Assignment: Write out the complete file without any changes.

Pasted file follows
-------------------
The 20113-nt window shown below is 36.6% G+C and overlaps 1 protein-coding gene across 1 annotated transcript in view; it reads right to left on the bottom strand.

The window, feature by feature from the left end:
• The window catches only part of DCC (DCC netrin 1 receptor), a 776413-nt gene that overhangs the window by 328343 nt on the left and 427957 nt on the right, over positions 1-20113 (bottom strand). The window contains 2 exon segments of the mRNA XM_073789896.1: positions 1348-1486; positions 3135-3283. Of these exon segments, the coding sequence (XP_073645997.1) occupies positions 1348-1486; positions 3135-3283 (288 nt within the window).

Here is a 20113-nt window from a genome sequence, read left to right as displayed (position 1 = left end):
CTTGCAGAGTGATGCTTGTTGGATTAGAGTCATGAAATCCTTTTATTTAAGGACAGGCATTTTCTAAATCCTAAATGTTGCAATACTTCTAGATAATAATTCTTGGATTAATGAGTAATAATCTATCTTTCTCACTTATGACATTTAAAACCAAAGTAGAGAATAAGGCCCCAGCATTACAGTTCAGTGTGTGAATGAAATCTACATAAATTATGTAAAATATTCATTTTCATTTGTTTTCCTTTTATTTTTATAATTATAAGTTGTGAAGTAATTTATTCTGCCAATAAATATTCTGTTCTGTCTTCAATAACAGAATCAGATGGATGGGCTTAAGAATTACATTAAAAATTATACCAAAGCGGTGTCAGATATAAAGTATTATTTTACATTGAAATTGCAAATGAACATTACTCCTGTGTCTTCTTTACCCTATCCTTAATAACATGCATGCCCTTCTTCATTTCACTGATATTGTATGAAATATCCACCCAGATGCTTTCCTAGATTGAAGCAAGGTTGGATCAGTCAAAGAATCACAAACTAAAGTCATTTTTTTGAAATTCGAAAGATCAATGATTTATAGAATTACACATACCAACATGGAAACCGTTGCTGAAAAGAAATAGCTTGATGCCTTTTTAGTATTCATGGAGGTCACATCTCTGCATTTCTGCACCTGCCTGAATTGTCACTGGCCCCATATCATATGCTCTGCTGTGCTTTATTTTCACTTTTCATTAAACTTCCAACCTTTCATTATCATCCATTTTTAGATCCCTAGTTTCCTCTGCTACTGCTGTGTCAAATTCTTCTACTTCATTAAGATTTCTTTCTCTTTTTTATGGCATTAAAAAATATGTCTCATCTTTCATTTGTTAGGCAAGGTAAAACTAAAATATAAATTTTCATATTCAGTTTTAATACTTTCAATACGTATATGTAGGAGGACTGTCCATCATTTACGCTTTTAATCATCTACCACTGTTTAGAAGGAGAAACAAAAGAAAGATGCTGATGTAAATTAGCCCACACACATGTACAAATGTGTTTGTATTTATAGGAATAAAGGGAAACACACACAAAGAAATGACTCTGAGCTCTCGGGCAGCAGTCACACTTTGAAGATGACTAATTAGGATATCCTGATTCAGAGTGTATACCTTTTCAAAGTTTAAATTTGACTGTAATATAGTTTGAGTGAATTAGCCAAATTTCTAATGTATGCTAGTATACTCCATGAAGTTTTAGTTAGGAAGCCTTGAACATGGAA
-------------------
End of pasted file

The 20113-nt window shown below is 36.6% G+C and overlaps 1 protein-coding gene across 1 annotated transcript in view; it reads right to left on the bottom strand.

The window, feature by feature from the left end:
• The window catches only part of DCC (DCC netrin 1 receptor), a 776413-nt gene that overhangs the window by 328343 nt on the left and 427957 nt on the right, over positions 1-20113 (bottom strand). The window contains 2 exon segments of the mRNA XM_073789896.1: positions 1348-1486; positions 3135-3283. Of these exon segments, the coding sequence (XP_073645997.1) occupies positions 1348-1486; positions 3135-3283 (288 nt within the window).

Here is a 20113-nt window from a genome sequence, read left to right as displayed (position 1 = left end):
CTTGCAGAGTGATGCTTGTTGGATTAGAGTCATGAAATCCTTTTATTTAAGGACAGGCATTTTCTAAATCCTAAATGTTGCAATACTTCTAGATAATAATTCTTGGATTAATGAGTAATAATCTATCTTTCTCACTTATGACATTTAAAACCAAAGTAGAGAATAAGGCCCCAGCATTACAGTTCAGTGTGTGAATGAAATCTACATAAATTATGTAAAATATTCATTTTCATTTGTTTTCCTTTTATTTTTATAATTATAAGTTGTGAAGTAATTTATTCTGCCAATAAATATTCTGTTCTGTCTTCAATAACAGAATCAGATGGATGGGCTTAAGAATTACATTAAAAATTATACCAAAGCGGTGTCAGATATAAAGTATTATTTTACATTGAAATTGCAAATGAACATTACTCCTGTGTCTTCTTTACCCTATCCTTAATAACATGCATGCCCTTCTTCATTTCACTGATATTGTATGAAATATCCACCCAGATGCTTTCCTAGATTGAAGCAAGGTTGGATCAGTCAAAGAATCACAAACTAAAGTCATTTTTTTGAAATTCGAAAGATCAATGATTTATAGAATTACACATACCAACATGGAAACCGTTGCTGAAAAGAAATAGCTTGATGCCTTTTTAGTATTCATGGAGGTCACATCTCTGCATTTCTGCACCTGCCTGAATTGTCACTGGCCCCATATCATATGCTCTGCTGTGCTTTATTTTCACTTTTCATTAAACTTCCAACCTTTCATTATCATCCATTTTTAGATCCCTAGTTTCCTCTGCTACTGCTGTGTCAAATTCTTCTACTTCATTAAGATTTCTTTCTCTTTTTTATGGCATTAAAAAATATGTCTCATCTTTCATTTGTTAGGCAAGGTAAAACTAAAATATAAATTTTCATATTCAGTTTTAATACTTTCAATACGTATATGTAGGAGGACTGTCCATCATTTACGCTTTTAATCATCTACCACTGTTTAGAAGGAGAAACAAAAGAAAGATGCTGATGTAAATTAGCCCACACACATGTACAAATGTGTTTGTATTTATAGGAATAAAGGGAAACACACACAAAGAAATGACTCTGAGCTCTCGGGCAGCAGTCACACTTTGAAGATGACTAATTAGGATATCCTGATTCAGAGTGTATACCTTTTCAAAGTTTAAATTTGACTGTAATATAGTTTGAGTGAATTAGCCAAATTTCTAATGTATGCTAGTATACTCCATGAAGTTTTAGTTAGGAAGCCTTGAACATGGAA